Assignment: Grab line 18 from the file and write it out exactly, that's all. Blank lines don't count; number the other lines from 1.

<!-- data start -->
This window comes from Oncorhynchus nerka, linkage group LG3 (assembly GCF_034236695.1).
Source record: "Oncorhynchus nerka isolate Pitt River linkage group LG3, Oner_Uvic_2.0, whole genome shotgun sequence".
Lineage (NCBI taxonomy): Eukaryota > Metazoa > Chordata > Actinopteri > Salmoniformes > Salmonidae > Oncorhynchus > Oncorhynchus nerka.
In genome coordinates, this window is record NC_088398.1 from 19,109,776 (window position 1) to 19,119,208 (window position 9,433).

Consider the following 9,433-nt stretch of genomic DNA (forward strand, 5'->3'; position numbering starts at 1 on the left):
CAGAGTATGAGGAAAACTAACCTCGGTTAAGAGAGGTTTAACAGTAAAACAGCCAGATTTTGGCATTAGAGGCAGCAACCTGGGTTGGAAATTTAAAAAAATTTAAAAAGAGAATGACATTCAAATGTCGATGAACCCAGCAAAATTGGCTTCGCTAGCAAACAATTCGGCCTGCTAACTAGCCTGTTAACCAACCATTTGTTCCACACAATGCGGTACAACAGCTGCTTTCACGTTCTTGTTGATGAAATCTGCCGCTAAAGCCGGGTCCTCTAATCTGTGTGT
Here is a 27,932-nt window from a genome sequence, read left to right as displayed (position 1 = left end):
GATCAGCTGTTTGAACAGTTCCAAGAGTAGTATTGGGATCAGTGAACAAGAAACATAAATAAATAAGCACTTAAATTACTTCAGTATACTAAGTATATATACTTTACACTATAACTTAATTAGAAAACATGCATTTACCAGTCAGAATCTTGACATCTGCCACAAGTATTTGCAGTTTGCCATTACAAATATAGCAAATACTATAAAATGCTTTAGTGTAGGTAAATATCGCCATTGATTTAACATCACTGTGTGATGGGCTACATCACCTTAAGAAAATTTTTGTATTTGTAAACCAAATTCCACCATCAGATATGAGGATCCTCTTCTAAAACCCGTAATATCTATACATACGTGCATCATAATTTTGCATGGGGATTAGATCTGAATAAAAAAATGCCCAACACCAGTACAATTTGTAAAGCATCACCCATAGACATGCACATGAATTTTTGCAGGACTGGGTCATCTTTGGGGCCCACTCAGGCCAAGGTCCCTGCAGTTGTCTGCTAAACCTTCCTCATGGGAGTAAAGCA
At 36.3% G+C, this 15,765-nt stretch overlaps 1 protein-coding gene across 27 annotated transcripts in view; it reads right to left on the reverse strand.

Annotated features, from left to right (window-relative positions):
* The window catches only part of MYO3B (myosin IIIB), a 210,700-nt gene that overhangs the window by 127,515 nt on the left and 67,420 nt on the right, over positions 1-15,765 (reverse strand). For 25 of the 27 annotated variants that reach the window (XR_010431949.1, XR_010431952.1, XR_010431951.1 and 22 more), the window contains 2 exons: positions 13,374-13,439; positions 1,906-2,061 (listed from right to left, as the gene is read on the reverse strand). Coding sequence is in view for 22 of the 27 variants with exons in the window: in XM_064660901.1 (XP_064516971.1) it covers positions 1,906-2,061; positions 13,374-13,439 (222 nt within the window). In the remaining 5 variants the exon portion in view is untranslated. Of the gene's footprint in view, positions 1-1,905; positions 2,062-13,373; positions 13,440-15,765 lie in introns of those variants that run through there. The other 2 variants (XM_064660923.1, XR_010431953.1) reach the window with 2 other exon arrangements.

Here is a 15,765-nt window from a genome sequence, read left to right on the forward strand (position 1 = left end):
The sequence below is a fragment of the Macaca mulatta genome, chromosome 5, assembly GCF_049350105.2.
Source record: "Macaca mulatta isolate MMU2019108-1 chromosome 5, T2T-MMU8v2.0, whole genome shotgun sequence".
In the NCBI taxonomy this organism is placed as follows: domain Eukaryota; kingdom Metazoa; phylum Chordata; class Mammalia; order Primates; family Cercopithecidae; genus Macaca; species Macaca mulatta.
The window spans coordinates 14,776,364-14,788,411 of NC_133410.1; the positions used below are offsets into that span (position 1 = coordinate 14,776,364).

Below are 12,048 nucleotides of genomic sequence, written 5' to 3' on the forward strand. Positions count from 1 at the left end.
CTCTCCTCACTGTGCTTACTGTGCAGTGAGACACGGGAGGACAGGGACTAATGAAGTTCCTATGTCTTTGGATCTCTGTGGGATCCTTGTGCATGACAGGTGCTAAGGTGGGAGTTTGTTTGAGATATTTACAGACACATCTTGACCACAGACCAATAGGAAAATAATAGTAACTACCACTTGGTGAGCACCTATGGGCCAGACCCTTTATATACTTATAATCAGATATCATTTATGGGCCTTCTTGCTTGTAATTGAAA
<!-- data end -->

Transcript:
CTCTCCTCACTGTGCTTACTGTGCAGTGAGACACGGGAGGACAGGGACTAATGAAGTTCCTATGTCTTTGGATCTCTGTGGGATCCTTGTGCATGACAGGTGCTAAGGTGGGAGTTTGTTTGAGATATTTACAGACACATCTTGACCACAGACCAATAGGAAAATAATAGTAACTACCACTTGGTGAGCACCTATGGGCCAGACCCTTTATATACTTATAATCAGATATCATTTATGGGCCTTCTTGCTTGTAATTGAAA